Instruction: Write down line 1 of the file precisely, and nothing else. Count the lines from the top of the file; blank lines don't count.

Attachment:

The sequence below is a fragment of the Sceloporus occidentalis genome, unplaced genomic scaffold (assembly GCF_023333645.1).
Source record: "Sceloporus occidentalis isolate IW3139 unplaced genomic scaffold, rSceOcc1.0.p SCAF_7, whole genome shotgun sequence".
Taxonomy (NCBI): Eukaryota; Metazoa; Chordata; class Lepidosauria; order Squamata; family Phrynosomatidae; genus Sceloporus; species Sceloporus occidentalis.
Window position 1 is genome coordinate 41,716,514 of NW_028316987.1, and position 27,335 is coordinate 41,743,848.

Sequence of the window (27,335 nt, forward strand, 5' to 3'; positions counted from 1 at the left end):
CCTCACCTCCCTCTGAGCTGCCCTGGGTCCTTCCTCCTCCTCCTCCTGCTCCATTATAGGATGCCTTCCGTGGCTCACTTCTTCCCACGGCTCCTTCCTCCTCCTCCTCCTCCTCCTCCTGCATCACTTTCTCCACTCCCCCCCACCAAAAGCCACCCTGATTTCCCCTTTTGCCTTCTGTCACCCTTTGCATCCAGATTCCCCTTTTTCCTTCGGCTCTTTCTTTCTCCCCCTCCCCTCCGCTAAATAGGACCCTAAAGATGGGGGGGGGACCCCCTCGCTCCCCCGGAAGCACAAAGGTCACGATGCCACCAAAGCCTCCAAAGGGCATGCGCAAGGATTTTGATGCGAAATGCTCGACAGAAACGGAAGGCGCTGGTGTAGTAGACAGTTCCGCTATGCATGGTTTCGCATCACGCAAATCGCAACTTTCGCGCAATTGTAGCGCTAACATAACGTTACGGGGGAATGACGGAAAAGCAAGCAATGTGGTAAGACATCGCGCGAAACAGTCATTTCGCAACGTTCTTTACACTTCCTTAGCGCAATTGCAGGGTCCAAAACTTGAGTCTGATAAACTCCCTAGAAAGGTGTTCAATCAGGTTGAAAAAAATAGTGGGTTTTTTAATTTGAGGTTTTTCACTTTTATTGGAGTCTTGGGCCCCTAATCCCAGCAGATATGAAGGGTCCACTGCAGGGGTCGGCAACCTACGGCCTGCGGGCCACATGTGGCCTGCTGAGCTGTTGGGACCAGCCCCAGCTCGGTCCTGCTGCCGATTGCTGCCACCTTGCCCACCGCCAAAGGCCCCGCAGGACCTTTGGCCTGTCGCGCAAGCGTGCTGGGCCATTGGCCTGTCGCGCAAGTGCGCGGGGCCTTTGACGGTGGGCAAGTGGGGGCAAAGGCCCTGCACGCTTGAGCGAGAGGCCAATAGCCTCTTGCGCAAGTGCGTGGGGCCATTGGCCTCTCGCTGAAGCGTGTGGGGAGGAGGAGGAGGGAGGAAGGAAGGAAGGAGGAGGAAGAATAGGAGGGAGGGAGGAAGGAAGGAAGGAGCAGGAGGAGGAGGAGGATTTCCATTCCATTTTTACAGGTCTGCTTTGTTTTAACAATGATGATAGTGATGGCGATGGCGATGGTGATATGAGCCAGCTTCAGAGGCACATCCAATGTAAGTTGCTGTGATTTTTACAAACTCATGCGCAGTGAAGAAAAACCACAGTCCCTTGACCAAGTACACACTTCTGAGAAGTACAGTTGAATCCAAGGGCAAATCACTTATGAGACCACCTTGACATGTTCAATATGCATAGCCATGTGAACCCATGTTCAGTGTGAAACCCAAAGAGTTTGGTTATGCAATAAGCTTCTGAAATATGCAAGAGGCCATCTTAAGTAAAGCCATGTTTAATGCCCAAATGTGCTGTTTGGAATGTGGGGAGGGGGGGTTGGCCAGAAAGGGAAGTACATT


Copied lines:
The sequence below is a fragment of the Sceloporus occidentalis genome, unplaced genomic scaffold (assembly GCF_023333645.1).